Now it is official: Investment in Adult Learning pays off!

Ricarda Motschilnig | 02.12.2014 | Science - Articles

Adult education (manager training) - Photo: Akademie KlausenhofA research study in nineteen selected European and non-European countries[1] shows that the returns to adult learning are substantial and accrue to the economy, individuals and society. The analysis suggests that adult learning is even more important for innovation performance than higher education. This is explained with the fact that for example learning in the workplace through task complexity is the most important driver for innovation performance.

The researchers go even further in suggesting that it could be more beneficial to invest in adult education first as returns to adult education are sometimes even higher and arise much faster than for school and early childhood education.

Focusing on economic benefits, a positive relationship was identified between adult learning and economic growth: countries with higher growth rates show higher adult learning participation rates during the last five years. As a result it can come to income benefits and reduced unemployment rates.

Funding needs to be targeted at those in need

According to the Adult Education Survey, the average participation rate in EU countries increased from 35 to 41% between 2007 and 2011. While participation rates in adult learning are still increasing with education attainment and decreasing with age, the gap between low- and higher qualified and younger and older persons narrowed in most countries. This might indicate that a focus was placed on underrepresented groups in recent years.

Participation rates are higher in countries, where individuals pay less in relation to their income. Individuals contribute up to 20% of the costs in countries with high and up to 40% in countries with lower participation rates. Frequently persons with lower formal qualifications and income levels indicate costs as an obstacle.  Therefore the authors of the study suggest keeping the costs for the individual low, through state funding and funding from employers. However this leads to the alarming finding that in particular public funding policies are often linked to increasing deadweight effects if not well targeted. In order to avoid this, the funding should be well targeted to the needs of the learners.

Higher spending increases participation rates

Countries that spend at least 1% of GDP on adult learning, reach participation rates of almost 60%, with employers being the biggest financiers of adult learning (50% of overall spending). Sadly the effectiveness of these spending figures can very often put into question, as some countries show comparatively high spending figures in relation to their participation rate. Unfortunately this research also confirms that in the countries only very little is spent on non-vocational adult learning, which is at the utmost 10 to 15% of the overall budget for adult learning.

Comprehensive lifelong learning strategies and culture is essential

Countries with lower participation rates commonly employ some specific funding models for older people, with often very limited take-up rates. While countries with high participation rates often employ open access policies, in the sense that funding is available to all adults and through a small number of instruments.  Also although countries spend a lot on second chance adult learning (e.g. up to € 11,000 per participant), participation rates are mostly very limited. Consequently some countries seem to experience even increasing rates of low qualified. Therefore the study suggests that “funding policies need to take into consideration that accompanying measures are required to combat low participation rates of low-qualified in adult learning, aiming to surmount the various barriers of low qualified to adult learning, e.g. proactive information, advice and guidance, tailored learning modes etc.”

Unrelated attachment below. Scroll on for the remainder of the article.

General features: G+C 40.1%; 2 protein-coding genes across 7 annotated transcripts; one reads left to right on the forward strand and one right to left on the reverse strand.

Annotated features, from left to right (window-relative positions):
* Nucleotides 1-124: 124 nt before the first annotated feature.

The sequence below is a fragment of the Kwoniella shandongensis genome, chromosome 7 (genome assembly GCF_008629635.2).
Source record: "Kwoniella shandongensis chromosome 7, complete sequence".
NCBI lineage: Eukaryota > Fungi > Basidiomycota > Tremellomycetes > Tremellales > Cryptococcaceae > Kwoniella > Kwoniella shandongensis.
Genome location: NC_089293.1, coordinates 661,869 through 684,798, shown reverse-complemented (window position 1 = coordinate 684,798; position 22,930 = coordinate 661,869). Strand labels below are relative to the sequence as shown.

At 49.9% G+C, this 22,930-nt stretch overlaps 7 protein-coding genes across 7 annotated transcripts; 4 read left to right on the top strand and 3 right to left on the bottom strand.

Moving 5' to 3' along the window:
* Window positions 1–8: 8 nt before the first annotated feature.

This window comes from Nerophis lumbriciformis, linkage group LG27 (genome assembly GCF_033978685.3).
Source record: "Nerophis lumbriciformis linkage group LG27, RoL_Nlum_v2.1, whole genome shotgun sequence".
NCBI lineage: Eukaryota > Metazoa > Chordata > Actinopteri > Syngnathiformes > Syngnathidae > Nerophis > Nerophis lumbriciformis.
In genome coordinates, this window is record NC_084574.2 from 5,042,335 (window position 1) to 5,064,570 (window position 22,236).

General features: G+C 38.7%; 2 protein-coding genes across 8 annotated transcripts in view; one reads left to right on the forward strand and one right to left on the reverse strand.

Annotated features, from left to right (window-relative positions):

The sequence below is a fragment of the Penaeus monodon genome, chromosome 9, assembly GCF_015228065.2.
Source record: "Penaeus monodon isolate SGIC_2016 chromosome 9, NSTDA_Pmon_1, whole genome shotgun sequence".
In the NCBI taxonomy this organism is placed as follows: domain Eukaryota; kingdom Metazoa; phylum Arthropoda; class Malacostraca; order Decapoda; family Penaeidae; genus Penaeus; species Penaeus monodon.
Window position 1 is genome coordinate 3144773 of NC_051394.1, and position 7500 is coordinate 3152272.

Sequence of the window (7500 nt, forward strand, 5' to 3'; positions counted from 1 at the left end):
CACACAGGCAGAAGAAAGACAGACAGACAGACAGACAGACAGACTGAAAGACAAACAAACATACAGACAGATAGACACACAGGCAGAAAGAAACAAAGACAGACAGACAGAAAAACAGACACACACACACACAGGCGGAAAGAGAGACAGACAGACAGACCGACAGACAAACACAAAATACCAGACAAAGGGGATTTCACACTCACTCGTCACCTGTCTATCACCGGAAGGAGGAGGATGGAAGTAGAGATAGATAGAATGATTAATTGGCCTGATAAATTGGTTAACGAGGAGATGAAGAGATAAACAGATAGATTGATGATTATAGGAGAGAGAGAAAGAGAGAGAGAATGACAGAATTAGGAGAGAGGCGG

Therefore: it is about addressing the individuals and their needs.

 

Conducted by the German Institute for Adult Education (DIE) and the Institute for Education and Socio-Economic Research and Consulting (FiBS) in 2013 prepared for the European Commission, DG Education and Culture. The overall aim of the study is to enhance the knowledge on the (wider) benefits of and effects of funding volumes, systems and instruments in the field of adult learning in general as well as for specific adult target groups and areas (second chance education, basic skills provision, etc.).

References:

Link to the study: http://ec.europa.eu/education/library/study/2013/adult-financing_en.pdf

 

Adult Education Survey 2007 and 2011: http://epp.eurostat.ec.europa.eu/portal/page/portal/microdata/adult_education_survey


[1] Austria, Belgium, Denmark, Germany, Estonia, Hungary, Italy, Netherlands, Romania, Slovakia, Slovenia, Spain, United Kingdom, Norway, Switzerland, Australia, Canada, Korea, USA. 

Details:

Topics/Keywords: Science => Research
Subjects / Target groups => Key qualifications
Subjects / Target groups => Information society
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About the author

ricardaRicarda Motschilnig is working as Policy Officer for EAEA, monitoring and follow up of Lifelong Learning policy and responsible for the coordination and administration of strategic European projects and networks in lifelong learning. She is a member of the editorial board of InfoNet and LLine (www.lline.fi). 


 


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